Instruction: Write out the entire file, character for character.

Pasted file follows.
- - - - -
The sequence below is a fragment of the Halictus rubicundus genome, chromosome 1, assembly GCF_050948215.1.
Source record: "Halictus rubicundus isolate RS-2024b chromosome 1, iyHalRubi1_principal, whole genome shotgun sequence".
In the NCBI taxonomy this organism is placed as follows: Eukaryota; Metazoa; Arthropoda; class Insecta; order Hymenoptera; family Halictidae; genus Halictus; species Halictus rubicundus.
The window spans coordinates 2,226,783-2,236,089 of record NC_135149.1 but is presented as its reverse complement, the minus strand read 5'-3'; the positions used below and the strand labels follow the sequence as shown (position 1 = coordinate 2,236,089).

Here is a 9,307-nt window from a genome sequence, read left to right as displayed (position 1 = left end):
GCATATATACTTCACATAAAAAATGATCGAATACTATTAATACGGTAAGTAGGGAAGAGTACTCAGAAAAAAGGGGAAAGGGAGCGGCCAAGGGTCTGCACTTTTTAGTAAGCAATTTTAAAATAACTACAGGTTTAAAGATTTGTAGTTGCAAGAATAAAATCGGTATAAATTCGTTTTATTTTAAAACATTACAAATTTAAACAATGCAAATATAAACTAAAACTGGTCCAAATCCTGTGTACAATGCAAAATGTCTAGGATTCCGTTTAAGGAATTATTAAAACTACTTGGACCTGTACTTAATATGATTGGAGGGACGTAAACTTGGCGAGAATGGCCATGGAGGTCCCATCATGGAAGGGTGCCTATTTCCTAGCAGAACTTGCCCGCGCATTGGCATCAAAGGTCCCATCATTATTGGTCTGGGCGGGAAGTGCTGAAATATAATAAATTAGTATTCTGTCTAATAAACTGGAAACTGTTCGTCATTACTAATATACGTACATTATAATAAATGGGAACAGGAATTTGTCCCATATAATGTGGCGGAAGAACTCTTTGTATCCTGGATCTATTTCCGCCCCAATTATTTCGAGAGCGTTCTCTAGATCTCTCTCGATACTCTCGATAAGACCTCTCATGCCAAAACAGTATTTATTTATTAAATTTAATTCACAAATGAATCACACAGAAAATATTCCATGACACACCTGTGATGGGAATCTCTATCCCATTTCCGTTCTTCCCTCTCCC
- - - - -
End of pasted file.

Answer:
The sequence below is a fragment of the Halictus rubicundus genome, chromosome 1, assembly GCF_050948215.1.
Source record: "Halictus rubicundus isolate RS-2024b chromosome 1, iyHalRubi1_principal, whole genome shotgun sequence".
In the NCBI taxonomy this organism is placed as follows: Eukaryota; Metazoa; Arthropoda; class Insecta; order Hymenoptera; family Halictidae; genus Halictus; species Halictus rubicundus.
The window spans coordinates 2,226,783-2,236,089 of record NC_135149.1 but is presented as its reverse complement, the minus strand read 5'-3'; the positions used below and the strand labels follow the sequence as shown (position 1 = coordinate 2,236,089).

Here is a 9,307-nt window from a genome sequence, read left to right as displayed (position 1 = left end):
GCATATATACTTCACATAAAAAATGATCGAATACTATTAATACGGTAAGTAGGGAAGAGTACTCAGAAAAAAGGGGAAAGGGAGCGGCCAAGGGTCTGCACTTTTTAGTAAGCAATTTTAAAATAACTACAGGTTTAAAGATTTGTAGTTGCAAGAATAAAATCGGTATAAATTCGTTTTATTTTAAAACATTACAAATTTAAACAATGCAAATATAAACTAAAACTGGTCCAAATCCTGTGTACAATGCAAAATGTCTAGGATTCCGTTTAAGGAATTATTAAAACTACTTGGACCTGTACTTAATATGATTGGAGGGACGTAAACTTGGCGAGAATGGCCATGGAGGTCCCATCATGGAAGGGTGCCTATTTCCTAGCAGAACTTGCCCGCGCATTGGCATCAAAGGTCCCATCATTATTGGTCTGGGCGGGAAGTGCTGAAATATAATAAATTAGTATTCTGTCTAATAAACTGGAAACTGTTCGTCATTACTAATATACGTACATTATAATAAATGGGAACAGGAATTTGTCCCATATAATGTGGCGGAAGAACTCTTTGTATCCTGGATCTATTTCCGCCCCAATTATTTCGAGAGCGTTCTCTAGATCTCTCTCGATACTCTCGATAAGACCTCTCATGCCAAAACAGTATTTATTTATTAAATTTAATTCACAAATGAATCACACAGAAAATATTCCATGACACACCTGTGATGGGAATCTCTATCCCATTTCCGTTCTTCCCTCTCCC